Infectious disease outbreaks in competitive sports,

Collins CJ, O’Connell
B. J of Athl Train. 2012; 47(5). 516-518

Due to the close
proximity of athletes involved in competitive sports, various infections can
easily be spread from athlete to athlete. It is of the utmost importance for
medical professionals charged with the care of these athletes to have a current
and accurate understanding of what infections are most prevalent. The last
study to look at infectious disease outbreaks in competitive sports was conducted
more than 5 years ago. Collins and O’Connell completed a literature review to
provide a more contemporary picture of the pathogens reported in published
outbreaks in athletes. To complete this review, the PubMed database (May
2005-November 2010) was searched using the keywords infection, outbreak, and
Articles were limited to English-language articles which reported
infectious disease outbreaks in competitive sports, regardless of
methodological quality. Twenty-one studies were identified through this
process. Outbreaks were reported in North America (United States – 8, Canada  – 1), Asia (Japan – 4, Turkey – 2, Iran – 2),
and Europe (Germany – 1, France – 1, Belgium – 1, Slovenia – 1). Twelve
outbreaks (43%) were reported in high school or collegiate competitors. The
most commonly reported disease outbreak was community acquired
methicillin-resistant staphylococcus aureus (CA-MRSA). This occurred in
33% (n = 7) of reported studies with 6 in US high school or collegiate
athletics. Other pathogens reported were Leptospira spp. (2, 10%), Campylobacter jejuni (1, 5%), Cryptosporidium spp. (1, 5%), echovirus 30(1, 5%), herpes simplex virus (1, 5%), measles
virus (1, 5%), and Streptococcuspyogenes
(1, 5%). The most common site of infection reported was skin/soft tissue (n =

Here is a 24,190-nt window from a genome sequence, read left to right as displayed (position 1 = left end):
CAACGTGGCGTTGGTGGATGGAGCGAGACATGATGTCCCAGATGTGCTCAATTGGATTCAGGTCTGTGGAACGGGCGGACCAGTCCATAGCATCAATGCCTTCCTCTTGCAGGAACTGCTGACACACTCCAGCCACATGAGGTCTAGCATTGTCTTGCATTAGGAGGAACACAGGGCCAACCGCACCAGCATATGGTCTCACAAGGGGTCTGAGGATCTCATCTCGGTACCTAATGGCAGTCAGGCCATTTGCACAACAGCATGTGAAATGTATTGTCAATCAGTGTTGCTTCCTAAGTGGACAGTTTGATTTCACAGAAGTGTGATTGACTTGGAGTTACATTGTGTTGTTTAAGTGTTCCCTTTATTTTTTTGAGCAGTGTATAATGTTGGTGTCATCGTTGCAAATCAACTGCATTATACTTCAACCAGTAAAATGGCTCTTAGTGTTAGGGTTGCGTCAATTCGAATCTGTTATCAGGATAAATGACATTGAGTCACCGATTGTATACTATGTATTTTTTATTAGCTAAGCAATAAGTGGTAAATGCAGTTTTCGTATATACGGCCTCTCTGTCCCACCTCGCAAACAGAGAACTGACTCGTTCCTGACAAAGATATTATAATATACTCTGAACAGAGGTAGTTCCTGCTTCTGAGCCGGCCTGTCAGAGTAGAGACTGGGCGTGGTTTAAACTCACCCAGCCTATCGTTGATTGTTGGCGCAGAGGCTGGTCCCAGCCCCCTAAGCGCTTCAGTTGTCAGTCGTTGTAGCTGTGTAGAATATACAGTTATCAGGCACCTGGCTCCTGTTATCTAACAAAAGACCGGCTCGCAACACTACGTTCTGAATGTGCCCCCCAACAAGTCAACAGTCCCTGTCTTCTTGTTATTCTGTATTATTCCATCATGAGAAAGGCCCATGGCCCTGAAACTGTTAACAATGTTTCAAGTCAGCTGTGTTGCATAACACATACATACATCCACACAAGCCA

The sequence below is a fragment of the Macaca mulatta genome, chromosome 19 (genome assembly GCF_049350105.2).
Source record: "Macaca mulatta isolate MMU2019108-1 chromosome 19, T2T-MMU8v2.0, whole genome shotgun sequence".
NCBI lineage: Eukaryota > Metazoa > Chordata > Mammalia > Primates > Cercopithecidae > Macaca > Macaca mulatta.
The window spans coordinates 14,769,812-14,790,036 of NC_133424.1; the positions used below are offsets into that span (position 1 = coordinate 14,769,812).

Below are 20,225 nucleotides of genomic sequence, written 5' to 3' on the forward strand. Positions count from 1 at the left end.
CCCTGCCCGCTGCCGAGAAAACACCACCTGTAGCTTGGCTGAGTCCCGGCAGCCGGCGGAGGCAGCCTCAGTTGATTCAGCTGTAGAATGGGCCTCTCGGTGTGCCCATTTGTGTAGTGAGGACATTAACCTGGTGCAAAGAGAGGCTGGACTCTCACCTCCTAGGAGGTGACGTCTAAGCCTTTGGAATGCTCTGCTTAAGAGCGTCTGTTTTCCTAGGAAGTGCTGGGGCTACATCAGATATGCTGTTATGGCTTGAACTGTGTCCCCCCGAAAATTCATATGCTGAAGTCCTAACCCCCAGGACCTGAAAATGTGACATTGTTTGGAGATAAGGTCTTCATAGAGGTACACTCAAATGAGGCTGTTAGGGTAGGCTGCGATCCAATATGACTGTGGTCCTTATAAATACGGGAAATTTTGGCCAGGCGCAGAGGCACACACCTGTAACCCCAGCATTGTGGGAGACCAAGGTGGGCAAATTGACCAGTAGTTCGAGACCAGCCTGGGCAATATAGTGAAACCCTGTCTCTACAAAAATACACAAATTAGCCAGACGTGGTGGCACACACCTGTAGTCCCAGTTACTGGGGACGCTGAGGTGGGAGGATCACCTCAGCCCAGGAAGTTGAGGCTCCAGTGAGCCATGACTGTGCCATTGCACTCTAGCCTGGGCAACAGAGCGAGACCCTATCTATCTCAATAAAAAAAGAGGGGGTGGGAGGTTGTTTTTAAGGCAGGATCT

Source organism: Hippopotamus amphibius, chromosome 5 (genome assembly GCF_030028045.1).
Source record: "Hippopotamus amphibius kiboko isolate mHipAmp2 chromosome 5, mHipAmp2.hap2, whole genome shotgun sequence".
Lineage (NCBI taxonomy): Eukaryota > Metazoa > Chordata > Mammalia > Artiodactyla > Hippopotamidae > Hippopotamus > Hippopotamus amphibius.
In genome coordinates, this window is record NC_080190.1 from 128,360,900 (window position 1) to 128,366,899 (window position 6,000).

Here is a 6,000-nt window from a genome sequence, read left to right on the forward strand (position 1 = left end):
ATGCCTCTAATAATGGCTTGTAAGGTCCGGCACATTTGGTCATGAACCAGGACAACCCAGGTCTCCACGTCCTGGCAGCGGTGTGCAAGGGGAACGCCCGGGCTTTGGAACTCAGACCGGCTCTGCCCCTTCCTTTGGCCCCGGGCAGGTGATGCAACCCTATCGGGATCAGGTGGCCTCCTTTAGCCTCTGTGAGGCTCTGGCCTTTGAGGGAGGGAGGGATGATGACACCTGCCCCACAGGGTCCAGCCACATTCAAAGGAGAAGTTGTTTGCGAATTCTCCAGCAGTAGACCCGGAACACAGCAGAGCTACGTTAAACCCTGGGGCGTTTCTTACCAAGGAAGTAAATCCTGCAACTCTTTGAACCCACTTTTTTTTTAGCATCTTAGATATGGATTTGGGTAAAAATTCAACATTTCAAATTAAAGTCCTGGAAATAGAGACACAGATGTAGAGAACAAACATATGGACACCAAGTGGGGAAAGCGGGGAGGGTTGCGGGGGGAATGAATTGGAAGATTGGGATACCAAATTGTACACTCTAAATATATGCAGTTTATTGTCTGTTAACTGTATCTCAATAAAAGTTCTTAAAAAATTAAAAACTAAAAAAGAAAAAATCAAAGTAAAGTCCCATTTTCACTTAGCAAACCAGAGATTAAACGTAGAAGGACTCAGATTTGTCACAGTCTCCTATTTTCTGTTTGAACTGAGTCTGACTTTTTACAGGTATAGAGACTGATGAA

15, 71%) and all transmissions were reported to be spread person to person
either directly or indirectly (no vector-borne or blood-borne outbreaks

This review presents
a vital look at the most common disease outbreaks reported in competitive
sports and can aid clinicians in applying the appropriate preventative measures
to either avoid outbreaks or to contain an outbreak if it does occur. This data
can also be utilized by clinicians in the diagnosis of a pathogen. By
understanding which infectious diseases are common for their specific
geography, competition level (high school, collegiate, etc.), and sport,
clinicians can hopefully diagnose the illness early and refer for more
appropriate treatment. Caution should be exercised with this data despite any potential
benefits, as only 21 studies reported specific outbreaks and published data may
not accurately represent small community outbreaks. This number is low for a
literature review, and with no indication of methodological quality, the
results of each study should be used cautiously. It can be surmised from this
review that CA-MRSA is becoming increasingly prevalent in competitive sports,
especially in the United States. Clinicians should be aware of early signs and
symptoms of CA-MRSA and have a plan
in place to treat those suspected. Tell us what you have seen. Have you experienced
a higher proportion of CA-MRSA than other infectious diseases in your practice?
Do your experiences with infectious diseases seem to adhere to what this review
has reported?

Written by: Kyle
Reviewed by: Laura

Collins CJ, & O’Connell B (2012). Infectious disease outbreaks in competitive sports, 2005-2010. Journal of Athletic Training, 47 (5), 516-8 PMID: 23068588